A series of studies looking at public and private organisations found that banking performs much better than healthcare for diversity at the top level. Raj Tulsiani examines what the NHS can learn from the business sector
During 2014, executive search company Green Park undertook a series of diversity research projects looking at top level employees in the public sector, the NHS and FTSE 100 to compare how they approach cognitive diversity.
‘Succession planning is important for those organisations looking to improve diversity’
Our Public Service Leadership 5,000 survey, which studied the diversity of staff working in the top 5,000 leadership roles in public and voluntary sectors, found that individuals from an ethnic minority background were less likely to get public sector leadership roles than they would in a top private sector company.
A study of FTSE 100 companies, commissioned by Green Park and co-authored by Professor Richard Webber and Trevor Phillips, examined over 8,000 senior employees. It also analysed the levels of gender and ethno-cultural diversity.
The main board and operating board, referred to as the “top 20 level”, were looked at together, and the level immediately below that we called “top 100 level”; it was kept in mind that the FTSE 100 boards were headquartered in the UK and the top 100 level employees analysed were located here too.
By focusing on UK employees, it allowed us to benchmark our findings against the population in a clear and easy to understand manner.
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Diversity rich organisations
One relatively well performing sector for ethno-cultural diversity at top levels was banking and finance, but it was a mid-table performer for gender diversity. The media sector displayed the opposite trend, with mediocre ethno-cultural diversity and high gender diversity at top levels.
‘Boosting diversity involves introducing new employees from diversity rich clusters into top levels’
The paper found that looking purely at ethno-cultural background or gender will not give you a clear picture; businesses looking to harness cognitive diversity need to examine both, as well as disability, to get a clear view of their organisation.
Another key finding came when we examined banking and finance and questioned why the sector performed better than the FTSE 100, NHS and public sector for ethno-cultural diversity. While one size fits all policies should be avoided, a crucial lesson can be learnt from banking and finance, namely the importance of succession planning for organisations looking to improve diversity.
Boosting diversity involves introducing new employees from diversity rich clusters into top levels – something that is notoriously lacking in the NHS, according to our research last year.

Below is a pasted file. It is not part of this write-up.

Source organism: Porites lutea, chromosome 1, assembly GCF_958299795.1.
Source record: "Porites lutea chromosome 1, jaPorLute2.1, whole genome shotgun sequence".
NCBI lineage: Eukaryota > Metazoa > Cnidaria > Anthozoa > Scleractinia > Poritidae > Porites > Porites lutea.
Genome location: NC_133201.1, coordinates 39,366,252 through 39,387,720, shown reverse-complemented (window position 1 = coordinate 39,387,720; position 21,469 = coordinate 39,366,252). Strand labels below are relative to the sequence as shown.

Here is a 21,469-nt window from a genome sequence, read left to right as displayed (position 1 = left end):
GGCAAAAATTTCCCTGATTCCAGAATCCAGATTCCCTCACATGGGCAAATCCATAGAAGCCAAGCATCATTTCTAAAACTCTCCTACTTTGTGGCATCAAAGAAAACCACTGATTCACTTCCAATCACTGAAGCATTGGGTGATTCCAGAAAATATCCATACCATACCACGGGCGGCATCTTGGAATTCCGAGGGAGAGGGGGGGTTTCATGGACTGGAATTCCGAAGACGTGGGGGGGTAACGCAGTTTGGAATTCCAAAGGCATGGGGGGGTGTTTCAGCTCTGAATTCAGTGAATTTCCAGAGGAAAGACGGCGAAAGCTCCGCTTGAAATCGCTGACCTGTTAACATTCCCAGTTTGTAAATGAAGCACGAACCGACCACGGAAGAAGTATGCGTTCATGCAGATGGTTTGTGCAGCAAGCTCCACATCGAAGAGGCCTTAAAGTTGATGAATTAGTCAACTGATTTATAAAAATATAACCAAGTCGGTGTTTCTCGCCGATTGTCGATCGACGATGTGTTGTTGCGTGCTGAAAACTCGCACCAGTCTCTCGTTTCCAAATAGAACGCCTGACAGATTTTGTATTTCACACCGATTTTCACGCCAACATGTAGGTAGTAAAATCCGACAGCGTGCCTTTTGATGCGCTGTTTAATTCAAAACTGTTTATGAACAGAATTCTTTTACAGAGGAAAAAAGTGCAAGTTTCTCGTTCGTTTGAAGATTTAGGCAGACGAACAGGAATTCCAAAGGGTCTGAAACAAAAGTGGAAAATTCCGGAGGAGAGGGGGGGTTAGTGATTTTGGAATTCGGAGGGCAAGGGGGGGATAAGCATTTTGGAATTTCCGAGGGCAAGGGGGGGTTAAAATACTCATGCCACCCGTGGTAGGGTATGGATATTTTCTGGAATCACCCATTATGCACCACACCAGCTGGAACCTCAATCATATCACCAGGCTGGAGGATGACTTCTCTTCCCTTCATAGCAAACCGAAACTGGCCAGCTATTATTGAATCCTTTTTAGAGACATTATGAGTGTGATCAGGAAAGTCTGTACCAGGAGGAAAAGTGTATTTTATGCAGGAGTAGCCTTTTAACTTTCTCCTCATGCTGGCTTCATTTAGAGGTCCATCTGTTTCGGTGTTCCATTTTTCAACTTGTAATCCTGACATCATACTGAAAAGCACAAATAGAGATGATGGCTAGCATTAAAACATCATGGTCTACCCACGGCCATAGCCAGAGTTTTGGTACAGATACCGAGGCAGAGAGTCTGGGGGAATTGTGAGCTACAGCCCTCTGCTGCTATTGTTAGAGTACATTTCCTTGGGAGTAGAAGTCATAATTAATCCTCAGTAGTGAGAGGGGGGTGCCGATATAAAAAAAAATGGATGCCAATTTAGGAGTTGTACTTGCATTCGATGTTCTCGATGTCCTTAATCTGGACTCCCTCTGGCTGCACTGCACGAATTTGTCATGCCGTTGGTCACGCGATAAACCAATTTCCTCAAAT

Eight steps to improve workforce diversity
- Provide accurate data on the ethno-cultural background of your staff, customers and local populations.
- Employ a diversity strategy and track its progress through operational metrics.
- Guarantee diversity on executive shortlists, without putting quality at risk.
- Select the right benchmarks to track search performance against your competitors, sector norms and similar sized organisations.
- Know what is around the corner: regulation, emerging talent strategies and changing customer patterns.
- Become recognised as a board that takes diversity seriously across all the protected characteristics by creating real evidence of enterprise-wide improvements.
- Be less nervous in dealing with race and religion. Many firms do not know how to talk about it, but they need executives to cope confidently with public scrutiny.
- Develop diversity assured succession plans, particularly when building trust in cross-cultural or virtual teams is a prerequisite.
A company in the banking and finance sector, such as HSBC, draws employees from all around the world and from various regional offices. But the NHS is limited in the extent to which it can borrow talent from other countries or sectors due to the specialist experience required for a top level role.
‘The same diminishing pool of people is continually approached for top level finance roles’
That being said, the NHS can learn from the succession planning seen in sectors such as banking and finance. When looking at top level finance and accounting roles, for example, the NHS is lacking a suitable pipeline of individuals who are sufficiently qualified to tackle the complex problems of reducing funding.
The same diminishing pool of people is continually approached for top level roles. But succession planning opens the door for experientially and personally diverse individuals to compete for roles more efficiently.
As such, in an increasingly diverse country, NHS leaders should consider making an investment to bring about the many advantages accrued by cognitive diversity. Put simply, succession planning can increase the quantity and quality of individuals available for top roles, widen the talent pool and improve the likelihood of appointable choices for a given role.
Raj Tulsiani is co-founder of Green Park and a board member of the National Equality Standard